the disputed domain is confusingly similar to the plaintiff's trademark, the difference is only in the hyphen;
    "okini" and "oki-ni" (Japanese. "thank you", "thank you" or "very much") are unusual words, recognizable all over the world;
    the defendant, using the intercepted domain, promotes its stores with an assortment similar to that of the plaintiff, i.e. allows unfair competition and misleads the consumer.

The arbitration found it proved that the defendant committed unfair behavior during domain name registration and decided to return the domain to the plaintiff (case no. D2011-1641).
It is also characteristic that the defendant did not participate in this dispute. Apparently, it was easier and more profitable for him to sell other domains.

By the way, the amount requested by the cybersquatter may indicate unfair behavior during domain registration.
So the plaintiff offered to buy the lost domain name for $ 500 and received a counteroffer – $ 5000. The arbitration agreed that the amount was many times higher than the cost of transferring the domain , and the defendant registered and used the disputed domain in bad faith.


Make a note that this method is only possible for gTLD domains (Top Level Domains) (.com, .net, .org, etc).
It is also worth considering that international domain names can be extended up to 10 years in advance. National (so far) only for 1 year.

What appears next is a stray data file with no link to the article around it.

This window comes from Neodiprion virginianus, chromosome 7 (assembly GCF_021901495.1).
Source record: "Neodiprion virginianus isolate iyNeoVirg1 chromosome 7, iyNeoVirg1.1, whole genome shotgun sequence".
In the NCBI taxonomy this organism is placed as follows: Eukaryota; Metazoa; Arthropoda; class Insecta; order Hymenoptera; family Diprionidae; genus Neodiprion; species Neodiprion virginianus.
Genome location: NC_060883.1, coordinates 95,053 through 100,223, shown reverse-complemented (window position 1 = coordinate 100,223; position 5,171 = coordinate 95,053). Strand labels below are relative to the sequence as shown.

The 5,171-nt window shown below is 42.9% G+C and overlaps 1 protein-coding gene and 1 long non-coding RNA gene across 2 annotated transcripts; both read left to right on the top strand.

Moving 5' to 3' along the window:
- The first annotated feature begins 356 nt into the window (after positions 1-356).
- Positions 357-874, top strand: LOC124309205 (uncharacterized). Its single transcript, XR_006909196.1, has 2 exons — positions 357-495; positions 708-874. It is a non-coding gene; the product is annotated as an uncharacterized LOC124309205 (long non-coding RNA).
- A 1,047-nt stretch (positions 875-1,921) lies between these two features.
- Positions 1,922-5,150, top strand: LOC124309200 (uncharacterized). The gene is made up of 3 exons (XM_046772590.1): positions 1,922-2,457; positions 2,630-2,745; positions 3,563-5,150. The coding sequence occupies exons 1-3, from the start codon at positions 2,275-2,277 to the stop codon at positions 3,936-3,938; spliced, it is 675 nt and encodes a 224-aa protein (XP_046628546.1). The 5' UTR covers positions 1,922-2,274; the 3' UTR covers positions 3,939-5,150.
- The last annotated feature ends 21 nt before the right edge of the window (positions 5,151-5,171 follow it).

After the registration is completed, the domain is turned off for 30 days — a screen saver appears on it about the absence of renewal, mail does not work, etc. It is not difficult to notice that the site does not work for a long time.
The domain name administrator can still extend the registration during this period. International domain names after this period turn off the domain completely and allow you to return it for x10-x100 of the renewal cost (domain restoration), and then delete the domain or transfer it to an open auction.


  If your domain name is in the "redemption period" status according to the WHOIS service, this means that you still have time (each domain zone has a different one) to restore it from the registrar (the cost of restoration also depends on the registrar and the domain zone).

  Contact the current owner (already legally) and offer him to redeem the lost domain for a fee. Usually, all registrars have a wonderful service "Communication with the domain owner".

  Well, the last thing (from hopelessness) is to register a new domain and monitor it. Now, then you won't miss it again.